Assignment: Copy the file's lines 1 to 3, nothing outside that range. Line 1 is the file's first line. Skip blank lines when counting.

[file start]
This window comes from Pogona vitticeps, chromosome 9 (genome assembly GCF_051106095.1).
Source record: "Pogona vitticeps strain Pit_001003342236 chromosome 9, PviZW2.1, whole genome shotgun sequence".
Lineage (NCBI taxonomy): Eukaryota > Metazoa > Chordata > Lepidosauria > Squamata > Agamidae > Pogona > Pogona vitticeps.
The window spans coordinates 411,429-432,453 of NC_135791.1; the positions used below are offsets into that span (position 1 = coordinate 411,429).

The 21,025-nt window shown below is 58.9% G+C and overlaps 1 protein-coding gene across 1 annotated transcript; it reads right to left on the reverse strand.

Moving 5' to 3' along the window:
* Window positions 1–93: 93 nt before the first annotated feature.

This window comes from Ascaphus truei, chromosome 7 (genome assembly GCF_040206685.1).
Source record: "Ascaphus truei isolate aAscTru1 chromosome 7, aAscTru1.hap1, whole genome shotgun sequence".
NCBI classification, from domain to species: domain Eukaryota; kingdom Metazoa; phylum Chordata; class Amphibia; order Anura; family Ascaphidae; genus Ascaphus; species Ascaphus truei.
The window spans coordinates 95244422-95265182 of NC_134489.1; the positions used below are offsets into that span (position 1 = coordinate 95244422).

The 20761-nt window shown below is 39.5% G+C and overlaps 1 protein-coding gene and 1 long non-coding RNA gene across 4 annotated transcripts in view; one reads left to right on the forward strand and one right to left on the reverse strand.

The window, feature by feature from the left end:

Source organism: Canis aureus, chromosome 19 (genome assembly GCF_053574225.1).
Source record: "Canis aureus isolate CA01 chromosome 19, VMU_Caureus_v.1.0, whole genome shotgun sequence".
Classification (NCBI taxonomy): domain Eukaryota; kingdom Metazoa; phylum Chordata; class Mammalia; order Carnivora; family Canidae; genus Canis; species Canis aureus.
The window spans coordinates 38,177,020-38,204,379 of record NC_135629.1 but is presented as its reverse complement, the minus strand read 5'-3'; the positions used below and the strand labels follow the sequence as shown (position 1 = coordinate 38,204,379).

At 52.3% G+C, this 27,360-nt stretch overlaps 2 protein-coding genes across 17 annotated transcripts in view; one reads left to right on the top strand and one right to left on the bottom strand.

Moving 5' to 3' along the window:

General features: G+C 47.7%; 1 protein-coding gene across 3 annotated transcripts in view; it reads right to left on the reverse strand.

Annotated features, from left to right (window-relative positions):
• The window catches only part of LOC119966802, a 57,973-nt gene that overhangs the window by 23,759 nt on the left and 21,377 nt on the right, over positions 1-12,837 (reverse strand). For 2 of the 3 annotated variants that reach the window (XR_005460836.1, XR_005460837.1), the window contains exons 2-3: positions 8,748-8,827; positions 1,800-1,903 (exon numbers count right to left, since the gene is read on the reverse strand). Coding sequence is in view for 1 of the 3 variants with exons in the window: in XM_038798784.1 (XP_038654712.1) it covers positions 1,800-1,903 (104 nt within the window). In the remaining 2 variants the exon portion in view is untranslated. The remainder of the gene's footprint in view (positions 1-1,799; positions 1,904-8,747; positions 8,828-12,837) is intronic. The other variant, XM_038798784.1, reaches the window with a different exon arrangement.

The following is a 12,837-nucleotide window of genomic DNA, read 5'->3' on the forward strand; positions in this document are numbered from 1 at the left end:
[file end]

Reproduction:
This window comes from Pogona vitticeps, chromosome 9 (genome assembly GCF_051106095.1).
Source record: "Pogona vitticeps strain Pit_001003342236 chromosome 9, PviZW2.1, whole genome shotgun sequence".
Lineage (NCBI taxonomy): Eukaryota > Metazoa > Chordata > Lepidosauria > Squamata > Agamidae > Pogona > Pogona vitticeps.